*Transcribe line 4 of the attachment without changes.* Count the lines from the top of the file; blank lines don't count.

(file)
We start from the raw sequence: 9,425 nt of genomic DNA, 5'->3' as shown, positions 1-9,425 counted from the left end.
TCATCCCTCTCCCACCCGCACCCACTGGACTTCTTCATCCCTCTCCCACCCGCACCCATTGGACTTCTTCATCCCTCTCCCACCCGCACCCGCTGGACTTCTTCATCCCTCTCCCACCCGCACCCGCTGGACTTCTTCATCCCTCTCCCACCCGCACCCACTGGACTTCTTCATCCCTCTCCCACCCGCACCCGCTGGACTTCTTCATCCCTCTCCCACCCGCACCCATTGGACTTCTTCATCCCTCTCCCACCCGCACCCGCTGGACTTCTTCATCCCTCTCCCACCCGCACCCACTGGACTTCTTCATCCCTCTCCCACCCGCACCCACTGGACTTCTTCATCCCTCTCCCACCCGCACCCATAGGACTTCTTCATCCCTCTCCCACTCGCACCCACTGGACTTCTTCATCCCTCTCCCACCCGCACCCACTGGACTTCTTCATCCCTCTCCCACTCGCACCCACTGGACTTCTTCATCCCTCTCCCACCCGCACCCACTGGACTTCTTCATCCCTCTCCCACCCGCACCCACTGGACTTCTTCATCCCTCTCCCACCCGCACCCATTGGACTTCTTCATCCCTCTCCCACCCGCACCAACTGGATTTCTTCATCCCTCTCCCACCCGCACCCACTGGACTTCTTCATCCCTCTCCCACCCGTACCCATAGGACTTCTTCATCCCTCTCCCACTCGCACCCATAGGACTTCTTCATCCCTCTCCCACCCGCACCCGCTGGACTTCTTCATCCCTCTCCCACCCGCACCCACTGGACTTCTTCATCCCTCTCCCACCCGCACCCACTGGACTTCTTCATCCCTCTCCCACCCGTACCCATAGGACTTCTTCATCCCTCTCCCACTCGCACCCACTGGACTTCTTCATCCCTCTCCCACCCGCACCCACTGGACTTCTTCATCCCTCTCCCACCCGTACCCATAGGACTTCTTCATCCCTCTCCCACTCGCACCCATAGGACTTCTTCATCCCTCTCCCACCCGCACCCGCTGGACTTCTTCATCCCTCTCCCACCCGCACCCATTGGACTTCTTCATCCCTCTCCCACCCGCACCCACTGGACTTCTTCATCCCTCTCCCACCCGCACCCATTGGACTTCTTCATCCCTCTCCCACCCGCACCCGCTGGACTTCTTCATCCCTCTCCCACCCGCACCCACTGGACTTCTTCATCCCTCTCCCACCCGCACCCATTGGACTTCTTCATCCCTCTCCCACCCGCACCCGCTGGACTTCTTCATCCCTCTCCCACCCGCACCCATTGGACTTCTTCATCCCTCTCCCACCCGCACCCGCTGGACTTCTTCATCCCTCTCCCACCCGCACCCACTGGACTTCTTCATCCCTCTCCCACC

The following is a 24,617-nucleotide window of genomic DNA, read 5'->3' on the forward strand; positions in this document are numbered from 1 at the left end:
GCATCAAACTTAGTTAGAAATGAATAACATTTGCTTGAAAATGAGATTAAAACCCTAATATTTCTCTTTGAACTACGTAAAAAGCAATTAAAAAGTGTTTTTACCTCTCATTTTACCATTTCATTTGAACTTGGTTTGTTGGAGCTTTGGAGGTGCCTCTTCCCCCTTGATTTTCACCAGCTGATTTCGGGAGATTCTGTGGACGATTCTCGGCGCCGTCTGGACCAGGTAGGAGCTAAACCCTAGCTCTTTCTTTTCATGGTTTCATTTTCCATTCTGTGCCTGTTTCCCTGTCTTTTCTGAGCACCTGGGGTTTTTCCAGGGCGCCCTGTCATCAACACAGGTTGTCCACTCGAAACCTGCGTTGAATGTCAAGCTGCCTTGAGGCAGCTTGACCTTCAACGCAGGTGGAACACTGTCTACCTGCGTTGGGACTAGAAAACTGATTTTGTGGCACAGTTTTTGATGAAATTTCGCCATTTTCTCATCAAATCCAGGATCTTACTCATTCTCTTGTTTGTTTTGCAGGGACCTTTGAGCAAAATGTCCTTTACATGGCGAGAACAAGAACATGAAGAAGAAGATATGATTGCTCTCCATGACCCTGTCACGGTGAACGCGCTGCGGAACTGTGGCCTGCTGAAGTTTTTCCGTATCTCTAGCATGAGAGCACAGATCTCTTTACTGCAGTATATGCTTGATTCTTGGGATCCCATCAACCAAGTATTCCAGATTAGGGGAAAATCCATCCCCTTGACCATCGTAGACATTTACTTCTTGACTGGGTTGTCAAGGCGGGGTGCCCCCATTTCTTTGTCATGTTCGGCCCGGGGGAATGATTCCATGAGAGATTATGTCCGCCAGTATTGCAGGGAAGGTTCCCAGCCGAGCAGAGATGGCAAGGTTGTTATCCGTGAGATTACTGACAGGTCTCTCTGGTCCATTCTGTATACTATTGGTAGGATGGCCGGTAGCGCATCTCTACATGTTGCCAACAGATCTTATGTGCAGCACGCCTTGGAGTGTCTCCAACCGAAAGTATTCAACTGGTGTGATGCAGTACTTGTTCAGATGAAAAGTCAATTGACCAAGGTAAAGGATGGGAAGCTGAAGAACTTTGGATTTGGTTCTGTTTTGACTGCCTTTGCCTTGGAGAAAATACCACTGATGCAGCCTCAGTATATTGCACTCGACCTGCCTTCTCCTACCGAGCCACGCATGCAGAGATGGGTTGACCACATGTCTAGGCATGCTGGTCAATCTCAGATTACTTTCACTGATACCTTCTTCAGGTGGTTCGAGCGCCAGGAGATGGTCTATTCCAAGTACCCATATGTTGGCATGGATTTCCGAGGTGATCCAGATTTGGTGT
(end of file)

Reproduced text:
GCATCAAACTTAGTTAGAAATGAATAACATTTGCTTGAAAATGAGATTAAAACCCTAATATTTCTCTTTGAACTACGTAAAAAGCAATTAAAAAGTGTTTTTACCTCTCATTTTACCATTTCATTTGAACTTGGTTTGTTGGAGCTTTGGAGGTGCCTCTTCCCCCTTGATTTTCACCAGCTGATTTCGGGAGATTCTGTGGACGATTCTCGGCGCCGTCTGGACCAGGTAGGAGCTAAACCCTAGCTCTTTCTTTTCATGGTTTCATTTTCCATTCTGTGCCTGTTTCCCTGTCTTTTCTGAGCACCTGGGGTTTTTCCAGGGCGCCCTGTCATCAACACAGGTTGTCCACTCGAAACCTGCGTTGAATGTCAAGCTGCCTTGAGGCAGCTTGACCTTCAACGCAGGTGGAACACTGTCTACCTGCGTTGGGACTAGAAAACTGATTTTGTGGCACAGTTTTTGATGAAATTTCGCCATTTTCTCATCAAATCCAGGATCTTACTCATTCTCTTGTTTGTTTTGCAGGGACCTTTGAGCAAAATGTCCTTTACATGGCGAGAACAAGAACATGAAGAAGAAGATATGATTGCTCTCCATGACCCTGTCACGGTGAACGCGCTGCGGAACTGTGGCCTGCTGAAGTTTTTCCGTATCTCTAGCATGAGAGCACAGATCTCTTTACTGCAGTATATGCTTGATTCTTGGGATCCCATCAACCAAGTATTCCAGATTAGGGGAAAATCCATCCCCTTGACCATCGTAGACATTTACTTCTTGACTGGGTTGTCAAGGCGGGGTGCCCCCATTTCTTTGTCATGTTCGGCCCGGGGGAATGATTCCATGAGAGATTATGTCCGCCAGTATTGCAGGGAAGGTTCCCAGCCGAGCAGAGATGGCAAGGTTGTTATCCGTGAGATTACTGACAGGTCTCTCTGGTCCATTCTGTATACTATTGGTAGGATGGCCGGTAGCGCATCTCTACATGTTGCCAACAGATCTTATGTGCAGCACGCCTTGGAGTGTCTCCAACCGAAAGTATTCAACTGGTGTGATGCAGTACTTGTTCAGATGAAAAGTCAATTGACCAAGGTAAAGGATGGGAAGCTGAAGAACTTTGGATTTGGTTCTGTTTTGACTGCCTTTGCCTTGGAGAAAATACCACTGATGCAGCCTCAGTATATTGCACTCGACCTGCCTTCTCCTACCGAGCCACGCATGCAGAGATGGGTTGACCACATGTCTAGGCATGCTGGTCAATCTCAGATTACTTTCACTGATACCTTCTTCAGGTGGTTCGAGCGCCAGGAGATGGTCTATTCCAAGTACCCATATGTTGGCATGGATTTCCGAGGTGATCCAGATTTGGTGT